Illustration of two men at a table, one on the left with an open ledger and one on the right with a bag.

This image shows banking operations in the 1400s. The man at the right is depositing a bag of gold.

New Ways of Doing Business

To meet the needs of the changing economy, Europeans developed new ways of doing business. Groups of merchants joined together in partnerships. They pooled their funds to finance a large-scale venture that would have been too costly for any individual trader. This practice made capital more easily available. It also reduced the risk for any one partner because no one had to invest all his or her capital in the company.

Later, merchants developed a system of insurance to help reduce business risks. For a small fee, an underwriter insured the merchant's shipment. If the shipment was lost or destroyed, the underwriter paid the merchant most of its value. If the goods arrived safely, the merchant lost only the insurance payment.

Europeans adopted some practices from Arab and Muslim merchants with whom they traded. Among the most important were bills of exchange and letters of credit. With a bill of exchange, a merchant would deposit money with a banker in his home city. The banker would issue a bill of exchange, which the merchant could exchange for cash in a distant city. The merchant could thus travel without carrying gold coins, which were easily stolen. A letter of credit guaranteed payment of a set sum of money after the seller met certain conditions.

Changes Affect Medieval Society

These new business practices were part of a commercial revolution that transformed the medieval economy. Slowly, they also reshaped medieval society.

For example, the use of money undermined serfdom. Feudal lords needed money to buy fine goods. As a result, many peasants began selling farm products to townspeople and paying rent to their lord in cash rather than in labor. By 1300, most peasants in Western Europe were either tenant farmers, who paid rent for their land, or hired farm laborers.

In growing towns, the old social order of nobles, clergy, and peasants also changed. By 1000, a new class appeared that included merchants, traders, and artisans. They formed a middle class, standing between nobles and peasants.

Manuscript with medieval writing, and above an illustration with two men seated at a table measuring coins and two other men standing in discussion.

Letters of credit worked like medieval credit cards. Purchases or cash withdrawals could be made without money actually changing hands.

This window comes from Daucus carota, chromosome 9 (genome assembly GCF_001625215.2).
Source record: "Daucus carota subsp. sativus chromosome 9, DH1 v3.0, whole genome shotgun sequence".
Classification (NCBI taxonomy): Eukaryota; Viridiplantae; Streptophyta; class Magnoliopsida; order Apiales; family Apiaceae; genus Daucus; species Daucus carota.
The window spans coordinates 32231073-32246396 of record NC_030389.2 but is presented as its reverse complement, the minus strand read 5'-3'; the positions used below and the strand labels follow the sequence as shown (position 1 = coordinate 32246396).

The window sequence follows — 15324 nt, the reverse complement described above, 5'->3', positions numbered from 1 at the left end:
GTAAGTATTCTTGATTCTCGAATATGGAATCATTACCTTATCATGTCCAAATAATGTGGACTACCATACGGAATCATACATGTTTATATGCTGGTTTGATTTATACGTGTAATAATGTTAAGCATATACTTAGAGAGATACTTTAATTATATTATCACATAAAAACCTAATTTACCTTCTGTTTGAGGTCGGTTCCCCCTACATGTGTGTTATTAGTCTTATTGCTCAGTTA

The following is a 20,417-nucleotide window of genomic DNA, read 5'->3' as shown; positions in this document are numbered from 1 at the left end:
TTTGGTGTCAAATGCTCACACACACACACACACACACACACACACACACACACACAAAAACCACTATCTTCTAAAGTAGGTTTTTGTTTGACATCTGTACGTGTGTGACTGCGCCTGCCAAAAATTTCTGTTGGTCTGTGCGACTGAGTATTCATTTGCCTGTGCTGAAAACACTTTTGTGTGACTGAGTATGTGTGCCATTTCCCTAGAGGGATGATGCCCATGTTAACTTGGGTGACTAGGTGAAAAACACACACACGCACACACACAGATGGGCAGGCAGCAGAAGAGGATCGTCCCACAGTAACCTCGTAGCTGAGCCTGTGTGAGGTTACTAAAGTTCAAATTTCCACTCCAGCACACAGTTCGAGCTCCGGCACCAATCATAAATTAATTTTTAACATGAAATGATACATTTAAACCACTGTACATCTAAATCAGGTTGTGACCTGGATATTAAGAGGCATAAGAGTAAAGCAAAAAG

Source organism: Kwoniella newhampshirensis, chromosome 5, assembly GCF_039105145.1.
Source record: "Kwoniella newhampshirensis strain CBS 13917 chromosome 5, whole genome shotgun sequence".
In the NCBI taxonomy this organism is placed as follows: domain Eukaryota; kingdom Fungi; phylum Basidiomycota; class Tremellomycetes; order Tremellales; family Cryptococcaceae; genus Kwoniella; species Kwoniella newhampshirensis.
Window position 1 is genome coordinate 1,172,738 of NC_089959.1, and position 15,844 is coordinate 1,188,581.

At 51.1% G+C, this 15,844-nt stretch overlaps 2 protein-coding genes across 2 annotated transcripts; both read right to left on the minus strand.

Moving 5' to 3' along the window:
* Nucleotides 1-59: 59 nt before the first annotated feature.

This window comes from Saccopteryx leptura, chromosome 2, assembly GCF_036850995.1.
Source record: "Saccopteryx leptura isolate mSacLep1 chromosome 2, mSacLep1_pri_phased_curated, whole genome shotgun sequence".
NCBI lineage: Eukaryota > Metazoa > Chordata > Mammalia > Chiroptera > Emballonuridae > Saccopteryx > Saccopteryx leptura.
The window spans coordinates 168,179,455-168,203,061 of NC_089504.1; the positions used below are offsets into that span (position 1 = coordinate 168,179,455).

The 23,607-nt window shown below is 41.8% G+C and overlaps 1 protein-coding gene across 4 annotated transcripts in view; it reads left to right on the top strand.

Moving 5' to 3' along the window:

A New Middle Class

In the growing towns and cities of medieval Europe, a new middle class emerged. The middle class, made up of merchants, artisans, and tradespeople, stood outside the old feudal order. Although they ranked between nobles and peasants, their status was not tied to the farming economy, but to business and commerce.

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Table of Contents

World History Topic 1 Origins of Civilization (Prehistory–300 B.C.) Topic 2 The Ancient Middle East and Egypt (3200 B.C.–500 B.C.) Topic 3 Ancient India and China (2600 B.C.–A.D. 550) Topic 4 The Americas (Prehistory–A.D. 1570) Topic 5 Ancient Greece (1750 B.C.–133 B.C.) Topic 6 Ancient Rome and the Origins of Christianity (509 B.C.-A.D. 476) Topic 7 Medieval Christian Europe (330–1450) Topic 8 The Muslim World and Africa (730 B.C.-A.D. 1500) Topic 9 Civilizations of Asia (500–1650) Topic 10 The Renaissance and Reformation (1300–1650) Topic 11 New Global Connections (1415–1796) Topic 12 Absolutism and Revolution Topic 13 The Industrial Revolution Topic 14 Nationalism and the Spread of Democracy (1790–1914) Topic 15 The Age of Imperialism (1800–1914) Topic 16 World War I and the Russian Revolution (1914–1924) Topic 17 The World Between the Wars (1910–1939) Topic 18 World War II (1930–1945) Topic 19 The Cold War Era (1945–1991) Topic 20 New Nations Emerge (1945–Present) Topic 21 The World Today (1980-Present) United States Constitution Primary Sources 21st Century Skills Atlas Glossary Index Acknowledgments